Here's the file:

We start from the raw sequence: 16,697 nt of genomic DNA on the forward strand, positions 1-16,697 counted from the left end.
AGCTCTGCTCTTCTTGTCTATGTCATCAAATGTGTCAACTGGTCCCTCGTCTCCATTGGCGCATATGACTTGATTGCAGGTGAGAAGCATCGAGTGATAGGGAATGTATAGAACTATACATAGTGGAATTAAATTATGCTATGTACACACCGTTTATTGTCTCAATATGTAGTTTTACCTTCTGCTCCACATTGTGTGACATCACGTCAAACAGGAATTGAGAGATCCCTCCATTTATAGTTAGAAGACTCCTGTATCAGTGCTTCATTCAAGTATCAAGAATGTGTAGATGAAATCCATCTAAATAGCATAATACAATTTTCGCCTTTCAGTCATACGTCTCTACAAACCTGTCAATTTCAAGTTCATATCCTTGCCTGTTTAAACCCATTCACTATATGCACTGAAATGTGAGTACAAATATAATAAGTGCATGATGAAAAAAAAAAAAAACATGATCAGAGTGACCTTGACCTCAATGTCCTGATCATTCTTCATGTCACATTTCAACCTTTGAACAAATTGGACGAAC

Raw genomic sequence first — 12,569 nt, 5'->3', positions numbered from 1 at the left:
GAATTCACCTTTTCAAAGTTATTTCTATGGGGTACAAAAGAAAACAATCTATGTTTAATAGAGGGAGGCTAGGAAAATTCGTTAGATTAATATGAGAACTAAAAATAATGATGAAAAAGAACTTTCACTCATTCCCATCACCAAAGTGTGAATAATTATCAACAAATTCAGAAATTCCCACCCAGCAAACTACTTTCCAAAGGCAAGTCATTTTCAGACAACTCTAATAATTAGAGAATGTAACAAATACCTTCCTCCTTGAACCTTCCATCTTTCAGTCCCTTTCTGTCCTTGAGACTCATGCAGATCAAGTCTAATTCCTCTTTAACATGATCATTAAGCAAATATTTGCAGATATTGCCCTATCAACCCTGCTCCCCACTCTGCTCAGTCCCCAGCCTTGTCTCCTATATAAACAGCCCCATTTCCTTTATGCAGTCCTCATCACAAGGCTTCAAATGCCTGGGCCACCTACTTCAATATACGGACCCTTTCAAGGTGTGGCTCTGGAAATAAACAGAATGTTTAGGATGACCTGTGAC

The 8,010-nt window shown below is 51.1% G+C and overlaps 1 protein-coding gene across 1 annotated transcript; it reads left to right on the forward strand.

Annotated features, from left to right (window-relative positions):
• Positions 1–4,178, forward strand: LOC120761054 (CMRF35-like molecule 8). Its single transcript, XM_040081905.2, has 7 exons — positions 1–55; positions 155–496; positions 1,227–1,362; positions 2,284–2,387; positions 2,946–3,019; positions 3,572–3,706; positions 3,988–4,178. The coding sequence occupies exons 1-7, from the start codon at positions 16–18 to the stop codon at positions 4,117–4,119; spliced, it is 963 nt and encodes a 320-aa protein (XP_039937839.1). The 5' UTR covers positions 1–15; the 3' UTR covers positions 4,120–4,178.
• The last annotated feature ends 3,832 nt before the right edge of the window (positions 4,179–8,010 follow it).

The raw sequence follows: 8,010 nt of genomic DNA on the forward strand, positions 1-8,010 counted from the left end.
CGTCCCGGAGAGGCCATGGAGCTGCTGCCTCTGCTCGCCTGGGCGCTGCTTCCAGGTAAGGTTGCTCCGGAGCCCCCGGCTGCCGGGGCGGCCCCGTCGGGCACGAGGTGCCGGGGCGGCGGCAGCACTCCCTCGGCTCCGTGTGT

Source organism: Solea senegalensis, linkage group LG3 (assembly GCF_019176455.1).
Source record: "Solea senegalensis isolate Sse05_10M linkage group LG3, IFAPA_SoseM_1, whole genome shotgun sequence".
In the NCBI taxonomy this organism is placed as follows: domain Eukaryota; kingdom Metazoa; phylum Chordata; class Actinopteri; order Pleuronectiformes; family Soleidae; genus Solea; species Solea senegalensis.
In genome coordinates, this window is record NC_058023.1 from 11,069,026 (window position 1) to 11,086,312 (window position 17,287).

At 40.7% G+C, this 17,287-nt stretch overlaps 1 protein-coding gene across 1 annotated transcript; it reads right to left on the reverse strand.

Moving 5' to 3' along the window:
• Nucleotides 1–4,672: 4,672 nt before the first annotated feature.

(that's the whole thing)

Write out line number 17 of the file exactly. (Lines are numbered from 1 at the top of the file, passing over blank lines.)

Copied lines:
• Nucleotides 1–4,672: 4,672 nt before the first annotated feature.